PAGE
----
US 8001024 B2 Abstract A method and apparatus for real time testing of automated valuation models using various indicators of accuracy. These indicators are then weighted according to their value as indicators of accuracy using individualized weighting factors or an equation. A ranking is then computed based upon the factors and their weights. This method is preformed continuously, so as to achieve real-time or periodically updated automated valuation model accuracy rankings.
Claims(29) 1. A computer-based method of measuring the accuracy of a plurality of automated valuation models for real estate properties, the method comprising:
receiving new valuation data for a subject property;
receiving an automated valuation of said subject property from each of a plurality of automated valuation models, each of said automated valuations performed without reference to said new valuation data;
comparing said new valuation data for said subject property with said automated valuation of said subject property received from each of said automated valuation models; and
computing a ranking of each of said plurality of automated valuation models according to accuracy criteria, wherein an accuracy criterion for an automated valuation model is based at least in part on said comparison of said new valuation data and said automated valuation of said subject property received from said automated valuation model,
wherein the method is performed in its entirety using computer hardware.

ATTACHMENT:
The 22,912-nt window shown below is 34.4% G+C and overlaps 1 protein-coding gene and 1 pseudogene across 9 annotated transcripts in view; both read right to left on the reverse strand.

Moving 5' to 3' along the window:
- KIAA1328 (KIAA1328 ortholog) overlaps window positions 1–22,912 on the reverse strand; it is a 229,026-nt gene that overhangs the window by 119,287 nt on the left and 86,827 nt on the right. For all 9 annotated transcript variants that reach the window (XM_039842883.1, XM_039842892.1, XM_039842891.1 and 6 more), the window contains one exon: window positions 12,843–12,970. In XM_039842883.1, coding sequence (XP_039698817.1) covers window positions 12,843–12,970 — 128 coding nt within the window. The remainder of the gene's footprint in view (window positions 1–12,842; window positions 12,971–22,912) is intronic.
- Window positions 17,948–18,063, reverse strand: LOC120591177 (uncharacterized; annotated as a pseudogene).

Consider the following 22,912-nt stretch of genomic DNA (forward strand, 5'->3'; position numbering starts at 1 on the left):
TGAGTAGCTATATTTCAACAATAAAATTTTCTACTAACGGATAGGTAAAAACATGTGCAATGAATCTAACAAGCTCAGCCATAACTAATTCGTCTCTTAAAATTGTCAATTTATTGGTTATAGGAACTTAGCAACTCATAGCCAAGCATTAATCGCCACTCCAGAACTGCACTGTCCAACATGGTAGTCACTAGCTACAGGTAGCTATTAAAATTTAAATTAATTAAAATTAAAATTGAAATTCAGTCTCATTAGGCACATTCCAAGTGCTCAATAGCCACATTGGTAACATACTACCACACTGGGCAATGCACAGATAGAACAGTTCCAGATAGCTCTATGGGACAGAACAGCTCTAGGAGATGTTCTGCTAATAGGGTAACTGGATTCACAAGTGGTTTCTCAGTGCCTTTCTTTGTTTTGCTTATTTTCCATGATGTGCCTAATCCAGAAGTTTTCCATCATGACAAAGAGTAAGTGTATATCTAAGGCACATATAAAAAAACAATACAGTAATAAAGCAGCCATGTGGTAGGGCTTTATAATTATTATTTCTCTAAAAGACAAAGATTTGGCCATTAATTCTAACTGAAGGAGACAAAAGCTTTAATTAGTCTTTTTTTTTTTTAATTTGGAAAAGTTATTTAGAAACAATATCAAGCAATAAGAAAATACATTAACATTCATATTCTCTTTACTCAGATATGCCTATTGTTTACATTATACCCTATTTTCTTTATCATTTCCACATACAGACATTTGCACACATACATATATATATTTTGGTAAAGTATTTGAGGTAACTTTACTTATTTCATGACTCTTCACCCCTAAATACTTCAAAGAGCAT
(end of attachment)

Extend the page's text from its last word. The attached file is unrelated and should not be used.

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Score= f*((h+c)−(|m|+a+s+o))Where
f =multiplier factor
h =hit rate percentage
c =automated valuation model accuracy
m =median error to the reference value
a =absolute mean error
s =mean squared error
o =percentage incidence of outlier values.
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updating a database with said ranking;
updating a database with said new valuation data; and
updating a database with said automated valuations.
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25. A computer-based method of measuring the accuracy of automated valuation models for real estate properties, the method comprising:
accessing valuation data for a plurality of real estate properties;
computing a first accuracy score for each of a first plurality of automated valuation models, the first accuracy score based at least in part on the valuation data and automated valuations provided by the first plurality of automated valuation models for at least some of the real estate properties;
determining from the first plurality of automated valuation models a primary automated valuation model based at least in part on the first accuracy scores;
computing a second accuracy score for each of a second plurality of automated valuation models, the second plurality of automated valuation models including at least some of the first plurality of automated valuation models but not including the primary automated valuation model, the second accuracy score based at least in part on the valuation data and automated valuations provided by the second plurality of automated valuation models for real estate properties for which the primary automated valuation model was not able to return an automated valuation; and